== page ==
Food delivery robots hit the streets of Dubai
There are new arrivals on the streets of Dubai Silicon Oasis this week as the UAE’s first food delivery robots take their first orders.
After a successful trial during Expo2020, seven of the “talabot” autonomous robots will serve about 300 homes across a specific residential district for the first time.
The project is part of a three-month pilot programme by online food ordering company Talabat, Dubai Roads and Transport Authority and Dubai Integrated Economic Zones Authority to improve options for delivery services.
Collecting from Starbucks, Oregeno and Lebanese restaurant On the Wood at Cedre Villas community centre, customers can now order robot-delivered food which typically takes up to 15 minutes to arrive.
“We have had to start small as we can’t serve all the homes and restaurants, but this is the next test outside of Expo,” said Maria Estevan, director of special projects at Talabat.
“The technology showed people were engaging with the robots but now we need to take it outside of a controlled environment.”
Fitted with radar and ladar operating systems, the delivery robots are well equipped to deal with other vehicles, kerbs and even an inquisitive stray cat.
Talabots will only operate inside a gated community within a 4.8km radius of the restaurants, but will share road space with other everyday traffic.
Customers can order via the Talabat app and track their delivery.
Stored securely inside a temperature-controlled unit, the robots can operate in all weathers and withstand the extreme summer heat of the UAE.
Once delivered, customers can open the robot to collect their order by using a unique access code.
If all goes well, it is hoped the service can be expanded and contribute to Dubai’s plan for one in four of all road trips to be autonomous by 2030.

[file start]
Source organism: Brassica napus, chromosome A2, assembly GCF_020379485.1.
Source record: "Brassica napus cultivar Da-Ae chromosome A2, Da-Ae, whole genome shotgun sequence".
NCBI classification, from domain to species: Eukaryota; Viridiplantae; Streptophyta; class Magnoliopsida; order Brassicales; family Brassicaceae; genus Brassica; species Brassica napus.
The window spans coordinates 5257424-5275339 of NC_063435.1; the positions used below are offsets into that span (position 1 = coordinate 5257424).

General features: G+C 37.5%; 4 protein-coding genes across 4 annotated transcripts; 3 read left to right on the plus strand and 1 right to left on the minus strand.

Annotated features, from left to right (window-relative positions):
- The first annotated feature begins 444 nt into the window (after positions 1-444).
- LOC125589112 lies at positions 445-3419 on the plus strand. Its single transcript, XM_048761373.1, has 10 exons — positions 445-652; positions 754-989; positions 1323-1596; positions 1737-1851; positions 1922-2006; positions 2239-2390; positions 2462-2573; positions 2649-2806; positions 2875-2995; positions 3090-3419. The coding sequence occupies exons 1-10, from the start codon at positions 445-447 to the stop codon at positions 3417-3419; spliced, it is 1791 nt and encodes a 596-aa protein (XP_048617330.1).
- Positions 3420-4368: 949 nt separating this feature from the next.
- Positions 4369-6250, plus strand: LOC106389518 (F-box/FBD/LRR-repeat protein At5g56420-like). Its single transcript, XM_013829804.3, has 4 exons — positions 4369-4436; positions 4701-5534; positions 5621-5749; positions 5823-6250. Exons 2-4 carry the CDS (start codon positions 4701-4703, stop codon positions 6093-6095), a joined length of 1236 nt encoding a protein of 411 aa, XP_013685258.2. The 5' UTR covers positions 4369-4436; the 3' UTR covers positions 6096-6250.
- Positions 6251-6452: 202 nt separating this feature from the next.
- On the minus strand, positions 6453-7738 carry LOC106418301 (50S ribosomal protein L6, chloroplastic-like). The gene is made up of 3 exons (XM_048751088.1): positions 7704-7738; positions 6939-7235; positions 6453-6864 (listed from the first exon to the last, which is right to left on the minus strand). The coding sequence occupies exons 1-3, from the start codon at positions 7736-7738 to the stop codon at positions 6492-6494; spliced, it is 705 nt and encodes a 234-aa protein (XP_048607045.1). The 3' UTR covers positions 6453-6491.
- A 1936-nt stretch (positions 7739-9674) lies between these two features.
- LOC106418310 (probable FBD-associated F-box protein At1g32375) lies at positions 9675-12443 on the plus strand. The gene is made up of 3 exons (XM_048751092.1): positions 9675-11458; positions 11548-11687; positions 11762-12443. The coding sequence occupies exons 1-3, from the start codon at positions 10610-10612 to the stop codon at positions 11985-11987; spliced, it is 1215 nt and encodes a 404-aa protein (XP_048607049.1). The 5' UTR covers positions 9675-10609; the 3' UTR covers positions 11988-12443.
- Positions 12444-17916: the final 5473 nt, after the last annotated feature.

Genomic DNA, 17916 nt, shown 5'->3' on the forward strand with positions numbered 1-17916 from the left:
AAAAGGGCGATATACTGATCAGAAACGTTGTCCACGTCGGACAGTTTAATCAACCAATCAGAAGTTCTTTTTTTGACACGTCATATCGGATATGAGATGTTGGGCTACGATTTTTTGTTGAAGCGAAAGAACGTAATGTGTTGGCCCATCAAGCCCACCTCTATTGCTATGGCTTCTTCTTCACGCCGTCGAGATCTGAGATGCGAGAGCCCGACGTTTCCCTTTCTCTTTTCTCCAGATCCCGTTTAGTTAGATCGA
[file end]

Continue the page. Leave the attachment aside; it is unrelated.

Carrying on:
The project is a direct result of the RTA’s Dubai World Challenge for Self-Driving Transport, under the category of “Self-driving Logistical Services”, which includes ground transport and drones.
Artificial Intelligence deployed in the talabots safeguards people’s identity by blurring faces, with no facial recognition detection.
To blend in peacefully within the community, the robots are fitted with multiple inbuilt sensors and algorithms that gauge surroundings and detect barriers in their path, keeping a safe distance from toddlers and pets.
Plans to expand fleet
The robots do not belong to Talabat, but are fully insured in the unlikely event of a collision or damage to property.
“If someone accidentally hits the robot, there will be a usual insurance claim as if two cars hit each other,” said Ms Estevan.
“Our customers will get used to seeing the talabots on the streets every day.
“We are serious about scaling this up, it is not branding and we are looking at how we can optimise our fleet.
“It will cover short, medium and long distances with robots, delivery riders and drones.
“DSO has notified residents about this, and we are collaborating together for this to work.
“This will last at least three months, and then we will see.”